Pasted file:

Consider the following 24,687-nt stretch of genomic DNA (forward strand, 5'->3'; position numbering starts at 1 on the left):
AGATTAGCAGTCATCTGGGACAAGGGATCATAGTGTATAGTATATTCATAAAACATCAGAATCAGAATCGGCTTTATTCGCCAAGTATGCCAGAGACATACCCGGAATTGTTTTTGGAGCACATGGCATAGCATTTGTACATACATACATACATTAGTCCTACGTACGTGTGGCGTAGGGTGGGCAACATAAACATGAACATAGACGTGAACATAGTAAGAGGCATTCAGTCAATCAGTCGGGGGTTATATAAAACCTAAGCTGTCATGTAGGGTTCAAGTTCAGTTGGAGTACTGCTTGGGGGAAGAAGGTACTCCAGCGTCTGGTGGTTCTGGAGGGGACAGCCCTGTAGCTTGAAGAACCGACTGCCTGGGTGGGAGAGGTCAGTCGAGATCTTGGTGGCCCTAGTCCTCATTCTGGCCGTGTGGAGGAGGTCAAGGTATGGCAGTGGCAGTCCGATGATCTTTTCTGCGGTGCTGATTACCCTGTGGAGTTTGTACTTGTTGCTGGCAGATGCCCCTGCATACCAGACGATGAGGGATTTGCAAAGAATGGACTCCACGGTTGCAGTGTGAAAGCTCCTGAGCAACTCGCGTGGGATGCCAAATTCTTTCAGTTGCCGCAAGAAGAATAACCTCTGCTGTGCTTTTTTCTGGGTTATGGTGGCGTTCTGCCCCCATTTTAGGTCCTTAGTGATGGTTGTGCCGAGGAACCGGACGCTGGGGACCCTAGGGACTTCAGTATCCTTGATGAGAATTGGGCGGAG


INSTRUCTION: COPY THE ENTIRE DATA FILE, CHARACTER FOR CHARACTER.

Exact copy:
Consider the following 24,687-nt stretch of genomic DNA (forward strand, 5'->3'; position numbering starts at 1 on the left):
AGATTAGCAGTCATCTGGGACAAGGGATCATAGTGTATAGTATATTCATAAAACATCAGAATCAGAATCGGCTTTATTCGCCAAGTATGCCAGAGACATACCCGGAATTGTTTTTGGAGCACATGGCATAGCATTTGTACATACATACATACATTAGTCCTACGTACGTGTGGCGTAGGGTGGGCAACATAAACATGAACATAGACGTGAACATAGTAAGAGGCATTCAGTCAATCAGTCGGGGGTTATATAAAACCTAAGCTGTCATGTAGGGTTCAAGTTCAGTTGGAGTACTGCTTGGGGGAAGAAGGTACTCCAGCGTCTGGTGGTTCTGGAGGGGACAGCCCTGTAGCTTGAAGAACCGACTGCCTGGGTGGGAGAGGTCAGTCGAGATCTTGGTGGCCCTAGTCCTCATTCTGGCCGTGTGGAGGAGGTCAAGGTATGGCAGTGGCAGTCCGATGATCTTTTCTGCGGTGCTGATTACCCTGTGGAGTTTGTACTTGTTGCTGGCAGATGCCCCTGCATACCAGACGATGAGGGATTTGCAAAGAATGGACTCCACGGTTGCAGTGTGAAAGCTCCTGAGCAACTCGCGTGGGATGCCAAATTCTTTCAGTTGCCGCAAGAAGAATAACCTCTGCTGTGCTTTTTTCTGGGTTATGGTGGCGTTCTGCCCCCATTTTAGGTCCTTAGTGATGGTTGTGCCGAGGAACCGGACGCTGGGGACCCTAGGGACTTCAGTATCCTTGATGAGAATTGGGCGGAG